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Mini-budget: What are the new tax rates and tax cuts and when will they kick in?

UK HM Revenue and Customs tax form with UK banknotes and coins
UK chancellor Kwasi Kwarteng announced a host of tax cuts in his mini-budget. Photo: Getty (clubfoto via Getty Images)

Chancellor Kwasi Kwarteng announced a raft of tax cuts as part of his plans to grow the UK economy, after the Bank of England said it already entered recession.

He heralded the "beginning of a new era" for the economy, dominated by tax cuts, funded through government borrowing, and deregulation in pursuit of growth.

Paul Johnson, from the Institute for Fiscal Studies (IFS), called the chancellor’s announcement the "biggest tax-cutting event since 1972".

Read more: Stamp duty cut will do more harm than good and push up house prices

The Treasury estimates that the tax cuts will cost nearly £45bn a year in 2026, and the total package would be funded by increasing borrowing by £72.4bn.


To cover the costs, the measures would have to drive up gross domestic product (GDP) by 1% on current forecasts every year for five years, the Treasury estimated.

Here's when the biggest tax cuts in 50 years kick in, and what the new rates will be.

Income tax

Kwarteng said that measures to cut income tax and additional tax rebate will simplify the tax system and make the UK more competitive.

From April 2023, the basic rate of income tax will be cut to 19p in the pound, down from 20p.

That means 31 million people will be better off by an average of £170 per year, the chancellor said.

Additionally, the government will abolish the 45% additional tax rate, in its place there will be a single higher rate of income tax of 40%.

Cutting the top rate of income tax will save the top earners, on average around £10,000 a year, according to Treasury estimates.

But Torsten Bell, chief executive of the Resolution Foundation think tank, said those earning £1m annually will get a £55,000 tax cut next year.

Read more: Mini-budget: Kwarteng cuts income tax and stamp duty in growth push for UK economy

National insurance

The recent 1.25% increase in national insurance (NICs) will be reversed from 6 November. The chancellor said this delivers a tax cut for 28 million people worth on average £330 every year.

Some 920,000 businesses are set to save nearly £10,000 on average next year thanks to the change.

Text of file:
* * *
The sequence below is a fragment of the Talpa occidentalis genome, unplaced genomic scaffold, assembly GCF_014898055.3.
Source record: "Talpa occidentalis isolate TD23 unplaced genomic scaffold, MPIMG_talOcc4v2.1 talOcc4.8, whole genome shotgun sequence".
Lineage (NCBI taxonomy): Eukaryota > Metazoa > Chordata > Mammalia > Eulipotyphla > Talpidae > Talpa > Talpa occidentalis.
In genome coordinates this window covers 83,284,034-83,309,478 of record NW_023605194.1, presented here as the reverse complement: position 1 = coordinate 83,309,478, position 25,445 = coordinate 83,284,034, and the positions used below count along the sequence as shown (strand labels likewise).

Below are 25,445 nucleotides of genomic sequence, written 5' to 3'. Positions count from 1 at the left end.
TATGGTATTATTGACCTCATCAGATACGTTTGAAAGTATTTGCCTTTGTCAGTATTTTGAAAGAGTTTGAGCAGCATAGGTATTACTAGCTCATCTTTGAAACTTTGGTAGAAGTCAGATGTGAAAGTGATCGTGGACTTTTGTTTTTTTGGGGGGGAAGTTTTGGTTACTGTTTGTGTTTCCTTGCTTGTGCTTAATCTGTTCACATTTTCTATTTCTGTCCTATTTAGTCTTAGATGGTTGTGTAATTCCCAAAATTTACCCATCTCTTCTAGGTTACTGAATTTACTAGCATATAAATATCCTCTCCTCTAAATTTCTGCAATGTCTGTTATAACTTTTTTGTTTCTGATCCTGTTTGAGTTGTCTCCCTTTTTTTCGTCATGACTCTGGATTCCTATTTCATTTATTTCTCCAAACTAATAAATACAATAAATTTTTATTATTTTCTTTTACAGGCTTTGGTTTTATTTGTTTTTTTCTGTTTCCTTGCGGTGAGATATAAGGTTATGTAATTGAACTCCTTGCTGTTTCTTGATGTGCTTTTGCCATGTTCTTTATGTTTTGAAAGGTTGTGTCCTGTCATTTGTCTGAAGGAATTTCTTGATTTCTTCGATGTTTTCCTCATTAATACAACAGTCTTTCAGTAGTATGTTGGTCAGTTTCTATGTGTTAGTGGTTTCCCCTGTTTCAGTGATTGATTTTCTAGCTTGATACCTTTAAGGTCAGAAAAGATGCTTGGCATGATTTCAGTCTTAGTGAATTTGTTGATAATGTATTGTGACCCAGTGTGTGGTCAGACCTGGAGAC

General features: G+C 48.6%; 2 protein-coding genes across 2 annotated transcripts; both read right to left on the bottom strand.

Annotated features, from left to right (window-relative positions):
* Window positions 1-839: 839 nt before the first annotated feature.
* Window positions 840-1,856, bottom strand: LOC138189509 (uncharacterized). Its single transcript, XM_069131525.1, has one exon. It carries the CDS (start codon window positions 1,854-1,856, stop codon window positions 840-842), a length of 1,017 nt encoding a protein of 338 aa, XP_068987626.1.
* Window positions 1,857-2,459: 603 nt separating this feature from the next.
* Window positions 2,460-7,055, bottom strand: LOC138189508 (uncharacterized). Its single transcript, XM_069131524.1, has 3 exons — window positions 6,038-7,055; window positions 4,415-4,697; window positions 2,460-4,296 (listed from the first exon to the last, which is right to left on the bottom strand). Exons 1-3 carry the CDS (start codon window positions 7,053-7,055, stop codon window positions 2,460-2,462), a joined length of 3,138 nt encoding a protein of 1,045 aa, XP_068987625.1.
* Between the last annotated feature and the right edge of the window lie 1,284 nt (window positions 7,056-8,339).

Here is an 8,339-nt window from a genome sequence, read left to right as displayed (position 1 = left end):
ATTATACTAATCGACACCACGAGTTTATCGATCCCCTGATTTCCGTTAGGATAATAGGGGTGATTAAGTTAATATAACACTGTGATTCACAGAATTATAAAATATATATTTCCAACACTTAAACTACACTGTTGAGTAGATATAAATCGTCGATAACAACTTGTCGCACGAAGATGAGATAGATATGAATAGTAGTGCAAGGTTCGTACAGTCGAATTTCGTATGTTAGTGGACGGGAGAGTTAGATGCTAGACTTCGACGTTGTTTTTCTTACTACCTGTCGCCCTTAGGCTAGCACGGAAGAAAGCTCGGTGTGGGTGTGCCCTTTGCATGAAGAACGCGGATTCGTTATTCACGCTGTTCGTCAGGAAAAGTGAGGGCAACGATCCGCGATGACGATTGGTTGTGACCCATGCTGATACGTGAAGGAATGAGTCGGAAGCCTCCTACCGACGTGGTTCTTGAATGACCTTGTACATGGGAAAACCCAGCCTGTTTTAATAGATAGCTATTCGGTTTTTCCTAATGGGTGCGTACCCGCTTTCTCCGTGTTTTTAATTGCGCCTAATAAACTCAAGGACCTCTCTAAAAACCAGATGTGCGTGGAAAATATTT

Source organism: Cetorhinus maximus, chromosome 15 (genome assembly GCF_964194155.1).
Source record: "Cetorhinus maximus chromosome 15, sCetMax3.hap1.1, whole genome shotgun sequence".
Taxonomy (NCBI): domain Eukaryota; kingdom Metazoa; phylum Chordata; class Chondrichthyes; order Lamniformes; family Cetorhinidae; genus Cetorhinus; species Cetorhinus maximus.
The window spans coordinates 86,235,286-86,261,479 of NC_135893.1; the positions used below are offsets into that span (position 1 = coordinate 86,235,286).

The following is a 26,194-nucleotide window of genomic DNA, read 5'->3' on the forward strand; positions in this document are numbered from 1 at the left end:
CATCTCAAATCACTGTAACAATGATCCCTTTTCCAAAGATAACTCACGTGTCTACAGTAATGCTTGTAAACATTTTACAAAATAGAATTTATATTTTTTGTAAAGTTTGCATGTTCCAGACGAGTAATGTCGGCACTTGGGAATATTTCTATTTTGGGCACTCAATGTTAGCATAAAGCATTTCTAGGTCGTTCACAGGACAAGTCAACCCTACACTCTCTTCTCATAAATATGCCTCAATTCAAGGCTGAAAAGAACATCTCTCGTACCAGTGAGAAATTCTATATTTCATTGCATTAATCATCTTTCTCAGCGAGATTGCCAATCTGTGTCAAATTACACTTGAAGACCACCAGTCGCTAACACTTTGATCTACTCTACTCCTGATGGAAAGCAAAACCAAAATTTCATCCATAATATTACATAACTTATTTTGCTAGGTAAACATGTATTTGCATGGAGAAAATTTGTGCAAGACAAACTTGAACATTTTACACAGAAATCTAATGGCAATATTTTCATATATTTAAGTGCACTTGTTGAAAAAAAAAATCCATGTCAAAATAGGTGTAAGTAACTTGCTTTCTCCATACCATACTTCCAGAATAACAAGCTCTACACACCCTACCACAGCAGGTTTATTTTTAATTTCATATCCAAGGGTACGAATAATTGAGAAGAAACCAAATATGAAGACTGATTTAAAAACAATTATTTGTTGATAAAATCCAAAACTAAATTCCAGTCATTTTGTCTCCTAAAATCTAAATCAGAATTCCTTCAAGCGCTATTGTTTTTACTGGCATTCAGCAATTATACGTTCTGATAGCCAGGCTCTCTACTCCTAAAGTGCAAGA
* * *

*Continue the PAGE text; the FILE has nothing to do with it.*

The government also cancelled the planned tax hike to fund health and social care.

Kwarteng said that the extra funding for the NHS and social care services will be maintained at the same level.

The net cost of reversing Boris Johnson and Rishi Sunak’s 1.25 percentage point increase to NICs imposed in April was put at around £15bn per year.

Kwasi Kwarteng holds a folder reading 'The Growth Plan 2022' as he walks out of Number 11 Downing Street. Photo: Daniel Leal/AFP via Getty
Kwasi Kwarteng holds a folder reading 'The Growth Plan 2022' as he walks out of Number 11 Downing Street. Photo: Daniel Leal/AFP via Getty (DANIEL LEAL via Getty Images)

Corporation tax

A planned hike in corporation tax was also cancelled on Friday, meaning the levy won't rise to 25%, but instead remain at 19%.

The chancellor says this is the lowest rate in the G20 and will return about £19bn a year to the economy.

"That’s £19bn for businesses to reinvest, create jobs, raise wages, or pay the dividends that support our pensions," he said.

Read more: Pound hits fresh 37-year low as Kwasi Kwarteng announces 'growth plan'

Tax-free shopping

The chancellor said he would introduce VAT-free shopping for overseas visitors, although when this will be brought in is yet to be announced.

Stamp duty

Stamp duty land tax will be cut from "today" [Friday 23 September], Kwarteng said.

That means that no levy will be paid for the first £250,000 of a property's value — double the £125,000 allowed currently.

The threshold for first-time buyers rose from £300,000 to £425,000. The value of the property on which first-time buyers can claim relief is lifted from £500,000 to £625,000.

Watch: Mini-budget: Raft of tax cuts 'for a new era' include stamp duty cut for homebuyers